That brings us to the H1N1 vaccine.  Unlike the seasonal flu, we know which surface proteins are present on the virus (H1N1!!) and therefore the vaccine is specific for the swine flu strain.  The vaccine is prepared in exactly the same manner as the seasonal flu vaccine, and therefore is just as safe to receive.  There are two types of vaccine – the injectable vaccine and the nasal spray (FluMist).  For H1N1 specific information on each vaccine click here for info on the shot and here for info on the nasal spray vaccine.  Much more information in the H1N1 vaccine may be found here

The exact timing of availability of the H1N1 vaccine will vary by state, but in general the higher risk populations will be targeted first

  • Pregnant women
  • Household and caregiver contacts of children younger than 6 months of age (e.g. parents, siblings, and daycare providers)
  • Health care and emergency medical services personnel
  • Persons from 6 months through 24 years of age
  • Persons aged 25 through 64 years who have medical conditions associated with a higher risk of influenza complications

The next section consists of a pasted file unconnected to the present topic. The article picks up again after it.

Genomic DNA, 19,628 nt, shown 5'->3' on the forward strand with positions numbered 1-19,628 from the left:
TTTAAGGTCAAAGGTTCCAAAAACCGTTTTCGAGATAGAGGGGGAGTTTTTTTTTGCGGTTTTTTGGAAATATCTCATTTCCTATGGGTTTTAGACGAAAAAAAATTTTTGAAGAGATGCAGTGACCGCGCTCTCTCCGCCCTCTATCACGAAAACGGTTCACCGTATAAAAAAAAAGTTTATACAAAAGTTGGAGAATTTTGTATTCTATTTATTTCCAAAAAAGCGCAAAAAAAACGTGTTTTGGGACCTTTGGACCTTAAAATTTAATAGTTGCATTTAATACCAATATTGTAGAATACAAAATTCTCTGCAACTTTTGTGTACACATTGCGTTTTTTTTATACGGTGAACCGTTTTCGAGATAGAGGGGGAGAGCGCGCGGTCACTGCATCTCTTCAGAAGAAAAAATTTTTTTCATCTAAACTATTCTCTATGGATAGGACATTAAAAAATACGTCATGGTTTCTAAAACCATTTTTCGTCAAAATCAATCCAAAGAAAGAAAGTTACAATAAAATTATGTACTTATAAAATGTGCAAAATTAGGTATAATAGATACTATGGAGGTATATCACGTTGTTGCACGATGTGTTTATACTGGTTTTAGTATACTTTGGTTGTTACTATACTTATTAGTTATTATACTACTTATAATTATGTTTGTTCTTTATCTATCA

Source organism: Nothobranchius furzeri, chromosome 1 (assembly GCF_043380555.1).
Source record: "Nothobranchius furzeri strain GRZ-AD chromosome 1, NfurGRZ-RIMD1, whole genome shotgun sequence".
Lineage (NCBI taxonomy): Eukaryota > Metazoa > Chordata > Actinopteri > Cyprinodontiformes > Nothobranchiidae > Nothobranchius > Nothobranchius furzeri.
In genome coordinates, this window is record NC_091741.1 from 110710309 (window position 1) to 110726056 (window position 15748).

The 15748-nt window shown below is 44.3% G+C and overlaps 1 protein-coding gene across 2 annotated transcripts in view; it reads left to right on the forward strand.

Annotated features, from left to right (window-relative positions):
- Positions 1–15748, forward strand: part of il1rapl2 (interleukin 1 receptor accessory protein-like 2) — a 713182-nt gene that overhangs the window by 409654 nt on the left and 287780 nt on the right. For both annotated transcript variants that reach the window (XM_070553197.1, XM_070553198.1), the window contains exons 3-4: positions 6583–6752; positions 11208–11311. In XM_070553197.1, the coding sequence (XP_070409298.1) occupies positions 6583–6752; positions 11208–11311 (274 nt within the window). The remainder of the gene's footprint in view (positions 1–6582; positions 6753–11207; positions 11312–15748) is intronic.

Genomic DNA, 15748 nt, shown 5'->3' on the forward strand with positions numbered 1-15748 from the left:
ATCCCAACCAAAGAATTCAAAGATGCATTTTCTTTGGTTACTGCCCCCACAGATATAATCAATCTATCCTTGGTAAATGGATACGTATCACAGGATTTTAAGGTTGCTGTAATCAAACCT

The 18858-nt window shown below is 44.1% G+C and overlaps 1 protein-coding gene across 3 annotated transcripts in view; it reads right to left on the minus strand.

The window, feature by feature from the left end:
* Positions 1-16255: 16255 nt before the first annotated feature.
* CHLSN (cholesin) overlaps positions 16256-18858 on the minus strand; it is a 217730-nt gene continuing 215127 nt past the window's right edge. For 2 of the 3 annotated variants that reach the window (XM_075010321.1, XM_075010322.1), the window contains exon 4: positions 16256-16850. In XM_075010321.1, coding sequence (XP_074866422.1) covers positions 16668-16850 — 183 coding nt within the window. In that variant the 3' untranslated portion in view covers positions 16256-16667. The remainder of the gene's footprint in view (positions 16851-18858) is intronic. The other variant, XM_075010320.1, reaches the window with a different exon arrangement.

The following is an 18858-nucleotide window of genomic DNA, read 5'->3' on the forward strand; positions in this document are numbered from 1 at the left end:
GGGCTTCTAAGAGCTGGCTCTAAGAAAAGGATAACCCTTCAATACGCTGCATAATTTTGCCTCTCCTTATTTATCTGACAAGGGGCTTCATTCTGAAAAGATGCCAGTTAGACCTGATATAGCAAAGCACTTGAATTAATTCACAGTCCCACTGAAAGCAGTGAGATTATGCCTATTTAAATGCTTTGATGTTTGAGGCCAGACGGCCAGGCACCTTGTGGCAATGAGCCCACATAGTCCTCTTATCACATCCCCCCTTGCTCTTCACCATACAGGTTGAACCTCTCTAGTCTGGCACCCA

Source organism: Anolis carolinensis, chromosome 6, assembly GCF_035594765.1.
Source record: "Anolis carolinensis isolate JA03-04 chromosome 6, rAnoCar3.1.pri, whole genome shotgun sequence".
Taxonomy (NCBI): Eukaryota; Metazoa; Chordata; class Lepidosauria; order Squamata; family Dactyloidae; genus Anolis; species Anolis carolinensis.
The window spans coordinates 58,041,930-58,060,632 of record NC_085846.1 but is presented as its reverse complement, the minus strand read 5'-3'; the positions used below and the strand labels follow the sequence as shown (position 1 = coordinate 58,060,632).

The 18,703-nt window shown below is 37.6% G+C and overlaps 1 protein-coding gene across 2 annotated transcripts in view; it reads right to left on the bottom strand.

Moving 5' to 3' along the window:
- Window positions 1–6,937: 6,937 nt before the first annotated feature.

(Above target groups via http://www.cdc.gov/h1n1flu/vaccination/clinicians_qa.htm)

This grouping does not mean that you won’t be able to get it if you’re not in one of the above groups.  As production of the vaccine continues the supplies will eventually cover all those who desire it.  Early on, however, supplies will be limited.  Therefore the initial target groups are those at higher risk from complications of infection.   Currently in the state of Georgia healthy children aged 2-4 are being targeted to receive the intranasal (FluMist) vaccine, as they are among the most common group responsible for transmission of the virus to others.  Check with your pediatrician or local health department to see if/when the vaccine is available for you or your child.

In deciding whether or not to be vaccinated or to have your children vaccinated, know that it is a safe and effective vaccine.  Also consider that while H1N1 has not been the great pandemic killer it was feared to be, there’s always the possibility, however remote, than the virus may mutate or acquire a gene that allows it to cause much more severe disease (this was what caused the 1918 strain to be so deadly – it had a particular gene that provided it much higher virulence).  Now is the time to be vaccinated before such an event occurs.

One other thing that should not be overlooked is that the H1N1 vaccine only protects against the H1N1 flu virus.  It does not protect against the seasonal flu virus, which is still out there circulating.  If you want to be protected from the seasonal flu virus, you will need to be immunized with the seasonal flu vaccine in addition to the H1N1 vaccine.